After a series of “comically bad” dates, she felt defeated, as though online dating “only made it easier to meet a whole bunch of wrong men, the kind who lied in their profiles or who had major character faults.” But instead of giving up, she got mathematical.
Webb developed a detailed rating system, awarding points for each criterion that a prospective date fulfilled.
Then, she crafted 10 distinct online male personae to understand the dos and don’ts of the digital dating game—in this case, that of JDate, which caters to Jewish singles.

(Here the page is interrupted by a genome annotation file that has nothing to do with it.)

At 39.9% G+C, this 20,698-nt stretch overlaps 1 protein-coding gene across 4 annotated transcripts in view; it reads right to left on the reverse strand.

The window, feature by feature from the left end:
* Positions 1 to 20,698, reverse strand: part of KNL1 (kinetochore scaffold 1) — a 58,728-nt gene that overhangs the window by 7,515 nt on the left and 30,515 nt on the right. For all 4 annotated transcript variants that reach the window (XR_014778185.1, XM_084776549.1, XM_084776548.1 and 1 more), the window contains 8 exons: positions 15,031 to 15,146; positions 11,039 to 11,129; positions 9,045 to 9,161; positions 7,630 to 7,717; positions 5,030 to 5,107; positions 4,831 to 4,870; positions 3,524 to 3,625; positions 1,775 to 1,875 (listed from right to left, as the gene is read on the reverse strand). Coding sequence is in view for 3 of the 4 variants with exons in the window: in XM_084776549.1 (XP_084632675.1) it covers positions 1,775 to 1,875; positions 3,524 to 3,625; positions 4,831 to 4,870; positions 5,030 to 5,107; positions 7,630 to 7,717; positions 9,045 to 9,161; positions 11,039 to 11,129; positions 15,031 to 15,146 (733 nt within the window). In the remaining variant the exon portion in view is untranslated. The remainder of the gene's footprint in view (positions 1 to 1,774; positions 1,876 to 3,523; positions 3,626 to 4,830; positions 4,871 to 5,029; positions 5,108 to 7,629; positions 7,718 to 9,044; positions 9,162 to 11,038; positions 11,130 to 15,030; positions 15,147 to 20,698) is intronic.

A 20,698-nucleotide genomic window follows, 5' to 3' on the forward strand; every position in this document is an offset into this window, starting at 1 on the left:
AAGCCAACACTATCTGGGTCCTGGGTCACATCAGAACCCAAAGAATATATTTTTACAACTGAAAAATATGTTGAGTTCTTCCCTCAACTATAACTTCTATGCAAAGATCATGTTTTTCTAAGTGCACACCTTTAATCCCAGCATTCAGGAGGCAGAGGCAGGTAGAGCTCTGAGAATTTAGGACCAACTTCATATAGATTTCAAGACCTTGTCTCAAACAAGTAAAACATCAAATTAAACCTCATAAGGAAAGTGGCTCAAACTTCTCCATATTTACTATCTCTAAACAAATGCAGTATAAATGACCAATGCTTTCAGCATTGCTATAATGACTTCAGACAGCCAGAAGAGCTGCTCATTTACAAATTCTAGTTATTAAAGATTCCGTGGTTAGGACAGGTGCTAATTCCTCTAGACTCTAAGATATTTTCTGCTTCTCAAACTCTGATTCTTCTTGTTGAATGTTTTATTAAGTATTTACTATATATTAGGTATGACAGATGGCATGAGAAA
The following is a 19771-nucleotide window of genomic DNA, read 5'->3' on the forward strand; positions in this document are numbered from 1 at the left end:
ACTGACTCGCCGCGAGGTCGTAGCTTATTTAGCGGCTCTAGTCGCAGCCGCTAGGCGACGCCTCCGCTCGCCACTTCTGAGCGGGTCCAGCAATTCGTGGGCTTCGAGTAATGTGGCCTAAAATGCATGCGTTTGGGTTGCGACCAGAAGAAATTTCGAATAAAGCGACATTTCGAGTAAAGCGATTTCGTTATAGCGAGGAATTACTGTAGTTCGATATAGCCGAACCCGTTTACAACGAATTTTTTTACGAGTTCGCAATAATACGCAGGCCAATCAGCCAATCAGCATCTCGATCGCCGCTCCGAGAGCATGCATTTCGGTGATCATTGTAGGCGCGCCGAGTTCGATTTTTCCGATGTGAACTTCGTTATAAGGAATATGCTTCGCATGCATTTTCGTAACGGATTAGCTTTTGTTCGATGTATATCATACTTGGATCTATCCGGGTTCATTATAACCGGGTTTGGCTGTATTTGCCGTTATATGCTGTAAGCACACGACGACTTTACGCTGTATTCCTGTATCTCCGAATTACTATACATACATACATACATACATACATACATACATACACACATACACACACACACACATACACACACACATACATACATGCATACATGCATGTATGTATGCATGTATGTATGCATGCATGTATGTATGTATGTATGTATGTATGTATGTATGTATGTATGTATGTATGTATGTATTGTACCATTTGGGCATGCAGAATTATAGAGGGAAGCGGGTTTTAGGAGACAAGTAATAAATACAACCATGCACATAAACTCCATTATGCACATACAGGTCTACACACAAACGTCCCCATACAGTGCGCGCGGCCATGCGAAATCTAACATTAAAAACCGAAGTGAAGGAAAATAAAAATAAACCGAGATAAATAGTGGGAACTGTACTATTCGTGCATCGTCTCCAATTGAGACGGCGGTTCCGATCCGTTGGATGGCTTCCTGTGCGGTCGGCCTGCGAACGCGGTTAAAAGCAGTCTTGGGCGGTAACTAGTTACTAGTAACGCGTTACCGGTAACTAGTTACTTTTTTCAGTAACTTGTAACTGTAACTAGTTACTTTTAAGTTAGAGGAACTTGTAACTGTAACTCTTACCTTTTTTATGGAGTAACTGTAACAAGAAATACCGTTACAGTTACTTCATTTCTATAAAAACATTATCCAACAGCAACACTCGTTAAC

But one universal goal of every online dater emerged: to “get offline as quickly as possible.” In other words, online dating is survival of the fittest.It’s a fine line, one that users should continue to question: “What’s fair in love and business?” It’s one of the biggest pitfalls Slater warns of in the e-dating field: choice overload.Sites like Match benefit from users who aren’t active on the site but still have a profile (think about it, you might be one of them).In online-dating speak, these inactive users are known as “date bait.” Their presence on the site inflates the number of messages sent.Ok Trends, a complementary blog to Ok Cupid that explores the data of online dating, presents powerful evidence to back up Rudder’s “hot” rule: a woman deemed hot by one study received four times as many messages as an average one—and 25 times as many as an ugly one.Of course, Rudder admits there are more pieces to the puzzle.After their first date, she asked if Andrew wanted to come see her barn and her apartment. Six months into their relationship, Andrew is proof that a little moxie goes a long way.Christian Rudder, co-founder Ok Cupid.com, is brutally honest.“And evidence shows that the perception that one has appealing alternatives to a current romantic partner is a strong predictor of low commitment to that partner.” Like The Daily Beast on Facebook and follow us on Twitter for updates all day long.Lizzie Crocker is a researcher and reporter at the Newsweek Daily Beast Company.